Up until now, the focus has been on reducing the severity of inevitable car crashes – on booster and car seats for children, safety belt use, new technologies for those who can afford newer vehicles. But while the impact of these changes has been significant in relationship to per capita deaths, the expansion of the population, increase in total cars owned and trips taken means that the difference between 1975, before any of the above safety measures were instituted and 2008 was quite minute. That is, all of our gains are being lost to Jevons Paradox .

A significant move towards a society with reduced auto-related mortality, illness and disability would involve getting people to get rid of their cars, to reduce overall trips taken, to travel shorter distances – ie, the famous “lifestyle changes” that are so central to almost any major health issue.

Like all lifestyle changes, this requires both conversations with those affected, and also public policy changes. This is probably a lot less fun for most of us than debating people who deny that vaccines work – most of us are implicated in the car culture ourselves. There are at least as many factors preventing people from getting rid of their cars or substantially reducing their mileage as there are getting them to make other lifestyle changes involving diet and exercise. And yet, one way we could significantly reduce illness and mortality would be to reduce car usage and ownership.

While giving up all vehicles may not be viable for people, many households could reduce the number of trips they make weekly, many households could carpool for at least some activities, or consolidate errands. Most households could incorporate more use to public transportation, bicycles or “shank’s mare” (walking). Car use is in many respects an acquired behavior, like smoking. Unlike smoking, it can be necessary, but people do not always have to make life choices that maximize their car usage and needs.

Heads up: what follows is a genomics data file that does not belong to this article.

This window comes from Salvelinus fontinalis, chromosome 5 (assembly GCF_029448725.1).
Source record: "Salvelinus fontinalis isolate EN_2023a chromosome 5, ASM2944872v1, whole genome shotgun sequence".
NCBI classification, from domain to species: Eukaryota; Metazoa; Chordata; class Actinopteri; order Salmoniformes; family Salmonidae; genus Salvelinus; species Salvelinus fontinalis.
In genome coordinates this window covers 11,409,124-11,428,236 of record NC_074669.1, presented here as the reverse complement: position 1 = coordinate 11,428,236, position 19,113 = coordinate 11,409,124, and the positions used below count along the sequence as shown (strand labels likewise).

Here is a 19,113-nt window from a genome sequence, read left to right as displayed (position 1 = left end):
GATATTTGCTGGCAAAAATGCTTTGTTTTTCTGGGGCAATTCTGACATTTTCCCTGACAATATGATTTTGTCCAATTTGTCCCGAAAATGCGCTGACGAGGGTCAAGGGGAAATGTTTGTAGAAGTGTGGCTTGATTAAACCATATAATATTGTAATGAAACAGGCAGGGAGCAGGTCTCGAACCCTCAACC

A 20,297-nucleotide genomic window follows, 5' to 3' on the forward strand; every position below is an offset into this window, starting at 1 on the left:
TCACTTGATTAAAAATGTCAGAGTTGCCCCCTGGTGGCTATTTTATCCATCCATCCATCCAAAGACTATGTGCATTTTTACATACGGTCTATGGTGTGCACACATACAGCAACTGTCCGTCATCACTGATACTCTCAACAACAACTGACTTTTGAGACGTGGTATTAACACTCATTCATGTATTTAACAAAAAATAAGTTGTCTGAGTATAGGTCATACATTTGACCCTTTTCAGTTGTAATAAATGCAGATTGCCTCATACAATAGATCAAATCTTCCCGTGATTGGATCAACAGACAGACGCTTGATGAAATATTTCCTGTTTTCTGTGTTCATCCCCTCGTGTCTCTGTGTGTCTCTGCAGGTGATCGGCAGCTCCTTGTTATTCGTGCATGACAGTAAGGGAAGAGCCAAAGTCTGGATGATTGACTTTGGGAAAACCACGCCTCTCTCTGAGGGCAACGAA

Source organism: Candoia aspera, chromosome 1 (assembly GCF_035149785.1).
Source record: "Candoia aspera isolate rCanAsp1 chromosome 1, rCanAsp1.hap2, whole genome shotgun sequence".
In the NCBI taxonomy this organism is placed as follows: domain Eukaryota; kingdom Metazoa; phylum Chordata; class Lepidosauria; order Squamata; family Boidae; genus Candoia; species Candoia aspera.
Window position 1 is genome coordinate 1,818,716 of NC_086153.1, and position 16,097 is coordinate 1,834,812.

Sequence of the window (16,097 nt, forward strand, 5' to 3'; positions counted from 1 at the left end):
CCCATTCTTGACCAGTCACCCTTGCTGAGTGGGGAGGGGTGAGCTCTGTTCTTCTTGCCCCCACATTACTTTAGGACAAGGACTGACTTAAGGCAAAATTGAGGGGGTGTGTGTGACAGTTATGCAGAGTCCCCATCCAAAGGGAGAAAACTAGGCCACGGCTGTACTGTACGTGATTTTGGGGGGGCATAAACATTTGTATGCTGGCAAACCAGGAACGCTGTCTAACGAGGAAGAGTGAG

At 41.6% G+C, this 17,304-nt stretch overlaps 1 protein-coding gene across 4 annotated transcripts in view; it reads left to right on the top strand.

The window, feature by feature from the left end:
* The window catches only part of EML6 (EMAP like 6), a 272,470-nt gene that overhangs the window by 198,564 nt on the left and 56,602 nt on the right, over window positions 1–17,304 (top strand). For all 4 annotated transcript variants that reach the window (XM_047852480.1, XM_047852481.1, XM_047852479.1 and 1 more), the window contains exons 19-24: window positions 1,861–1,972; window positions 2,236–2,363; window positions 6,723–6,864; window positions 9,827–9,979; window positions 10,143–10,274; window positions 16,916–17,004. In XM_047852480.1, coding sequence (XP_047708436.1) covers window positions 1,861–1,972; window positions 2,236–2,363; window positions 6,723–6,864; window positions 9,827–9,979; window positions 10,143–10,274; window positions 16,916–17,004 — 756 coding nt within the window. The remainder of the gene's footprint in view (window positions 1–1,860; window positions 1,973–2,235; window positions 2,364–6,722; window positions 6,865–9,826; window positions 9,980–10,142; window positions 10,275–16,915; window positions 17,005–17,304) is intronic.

As a participant in the Riot for Austerity, a program that encourages people to reduce their resource use to 1/10th of the American average, we had people in 14 nations and in every possible life situation attempt to reduce their usage, and nearly everyone – no matter what their personal situation, no matter where they lived, whether they were physically able bodied or had children, no matter how long they commuted were able to reduce vehicale usage by 25-50% – this is in the absence of public policy changes like more public transportation. Many were able to reduce their usage further still, but at a minimum, most people should be able to make some inroads in their transportation usage – one study found that more than 25% of all trips were largely discretionary
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If cars were properly perceived not as a necessity and status symbol, but as a public health threat, we could begin to make significant inroads into their reduction – and to reduction of greenhouse gasses from them. Even beginning to speak as though car related pollution, disability and death were not inevitable outcomes of a lifestyle that can’t be seriously reconsidered, but as though cars are a significant threat to public health begins to open up a conversation that as yet, we are simply not having.

Emissions data indicates we will have to deal with our internal combustion engine problem – if not, we get the scenarios visible in the previous post on this site. No one wants that. So we must begin to address the reality that we can’t all have private cars – and that case begins from the language of the public good – and public health.

Sharon